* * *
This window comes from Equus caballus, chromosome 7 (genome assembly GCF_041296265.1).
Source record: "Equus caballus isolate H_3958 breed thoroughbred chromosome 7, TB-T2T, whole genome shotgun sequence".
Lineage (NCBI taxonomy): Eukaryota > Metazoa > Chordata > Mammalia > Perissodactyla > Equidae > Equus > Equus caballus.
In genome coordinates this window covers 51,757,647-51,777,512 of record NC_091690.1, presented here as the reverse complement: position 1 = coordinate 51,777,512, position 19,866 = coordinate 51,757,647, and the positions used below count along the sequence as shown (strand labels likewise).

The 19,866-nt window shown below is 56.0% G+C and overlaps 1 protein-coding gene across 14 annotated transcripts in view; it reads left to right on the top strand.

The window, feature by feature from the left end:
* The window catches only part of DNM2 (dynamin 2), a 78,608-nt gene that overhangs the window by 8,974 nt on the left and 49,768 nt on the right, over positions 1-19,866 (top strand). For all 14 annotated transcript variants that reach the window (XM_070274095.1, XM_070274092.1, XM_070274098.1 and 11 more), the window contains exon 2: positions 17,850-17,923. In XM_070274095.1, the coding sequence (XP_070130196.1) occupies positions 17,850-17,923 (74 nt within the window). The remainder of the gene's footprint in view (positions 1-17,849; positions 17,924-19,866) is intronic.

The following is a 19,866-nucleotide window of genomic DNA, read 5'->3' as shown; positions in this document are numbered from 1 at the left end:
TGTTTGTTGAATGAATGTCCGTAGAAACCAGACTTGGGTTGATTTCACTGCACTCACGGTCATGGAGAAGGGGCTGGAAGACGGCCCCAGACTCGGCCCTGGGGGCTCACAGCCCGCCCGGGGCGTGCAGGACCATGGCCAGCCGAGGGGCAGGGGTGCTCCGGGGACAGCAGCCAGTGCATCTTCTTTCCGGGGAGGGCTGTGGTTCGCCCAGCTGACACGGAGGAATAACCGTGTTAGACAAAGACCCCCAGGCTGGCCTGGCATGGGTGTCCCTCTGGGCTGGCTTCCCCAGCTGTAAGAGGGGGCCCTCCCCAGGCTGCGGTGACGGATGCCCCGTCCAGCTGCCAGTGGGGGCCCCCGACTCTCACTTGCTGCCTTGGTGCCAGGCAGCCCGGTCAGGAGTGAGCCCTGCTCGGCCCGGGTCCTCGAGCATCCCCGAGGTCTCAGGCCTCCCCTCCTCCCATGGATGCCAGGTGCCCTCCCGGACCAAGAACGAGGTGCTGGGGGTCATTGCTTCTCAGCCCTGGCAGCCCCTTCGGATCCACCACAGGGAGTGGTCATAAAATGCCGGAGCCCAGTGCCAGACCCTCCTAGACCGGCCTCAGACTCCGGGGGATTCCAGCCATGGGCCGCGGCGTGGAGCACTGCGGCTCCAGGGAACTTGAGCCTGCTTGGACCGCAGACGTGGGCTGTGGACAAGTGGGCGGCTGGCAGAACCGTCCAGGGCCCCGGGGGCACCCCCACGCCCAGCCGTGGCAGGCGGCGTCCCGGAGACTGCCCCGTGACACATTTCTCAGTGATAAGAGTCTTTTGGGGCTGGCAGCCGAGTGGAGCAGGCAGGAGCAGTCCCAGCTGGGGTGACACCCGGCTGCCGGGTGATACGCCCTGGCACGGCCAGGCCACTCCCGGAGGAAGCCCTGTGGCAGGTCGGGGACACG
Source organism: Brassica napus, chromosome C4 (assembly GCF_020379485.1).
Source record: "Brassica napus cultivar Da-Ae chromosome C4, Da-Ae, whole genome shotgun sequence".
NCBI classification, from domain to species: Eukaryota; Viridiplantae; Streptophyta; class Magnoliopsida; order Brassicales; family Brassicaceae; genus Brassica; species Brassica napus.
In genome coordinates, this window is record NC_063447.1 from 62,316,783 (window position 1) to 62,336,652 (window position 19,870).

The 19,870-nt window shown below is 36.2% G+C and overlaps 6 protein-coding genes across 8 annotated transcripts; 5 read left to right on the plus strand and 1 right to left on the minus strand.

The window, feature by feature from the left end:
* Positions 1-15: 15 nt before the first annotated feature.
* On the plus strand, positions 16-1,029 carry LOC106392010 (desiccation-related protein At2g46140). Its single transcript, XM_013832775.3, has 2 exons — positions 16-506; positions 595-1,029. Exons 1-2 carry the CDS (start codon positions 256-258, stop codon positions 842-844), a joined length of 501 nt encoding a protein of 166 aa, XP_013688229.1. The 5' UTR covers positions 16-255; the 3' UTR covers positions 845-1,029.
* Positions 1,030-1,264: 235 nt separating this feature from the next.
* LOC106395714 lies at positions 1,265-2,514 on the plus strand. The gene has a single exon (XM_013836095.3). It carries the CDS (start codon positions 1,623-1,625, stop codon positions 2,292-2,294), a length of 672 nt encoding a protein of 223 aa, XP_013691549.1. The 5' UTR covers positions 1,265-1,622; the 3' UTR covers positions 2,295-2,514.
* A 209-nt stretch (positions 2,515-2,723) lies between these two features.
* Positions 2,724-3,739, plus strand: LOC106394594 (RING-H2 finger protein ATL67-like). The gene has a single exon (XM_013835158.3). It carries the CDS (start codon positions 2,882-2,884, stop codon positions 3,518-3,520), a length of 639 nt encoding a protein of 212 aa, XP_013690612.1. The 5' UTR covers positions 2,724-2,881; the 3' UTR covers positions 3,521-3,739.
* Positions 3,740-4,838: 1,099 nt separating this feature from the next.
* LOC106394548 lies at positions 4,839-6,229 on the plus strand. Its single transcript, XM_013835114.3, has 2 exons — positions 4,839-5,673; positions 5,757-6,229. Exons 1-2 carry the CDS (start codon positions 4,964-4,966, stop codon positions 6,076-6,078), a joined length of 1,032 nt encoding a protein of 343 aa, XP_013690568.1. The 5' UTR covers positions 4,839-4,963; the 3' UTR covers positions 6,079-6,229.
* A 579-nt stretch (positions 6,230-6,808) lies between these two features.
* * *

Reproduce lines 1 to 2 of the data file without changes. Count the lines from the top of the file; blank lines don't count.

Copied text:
This window comes from Equus caballus, chromosome 7 (genome assembly GCF_041296265.1).
Source record: "Equus caballus isolate H_3958 breed thoroughbred chromosome 7, TB-T2T, whole genome shotgun sequence".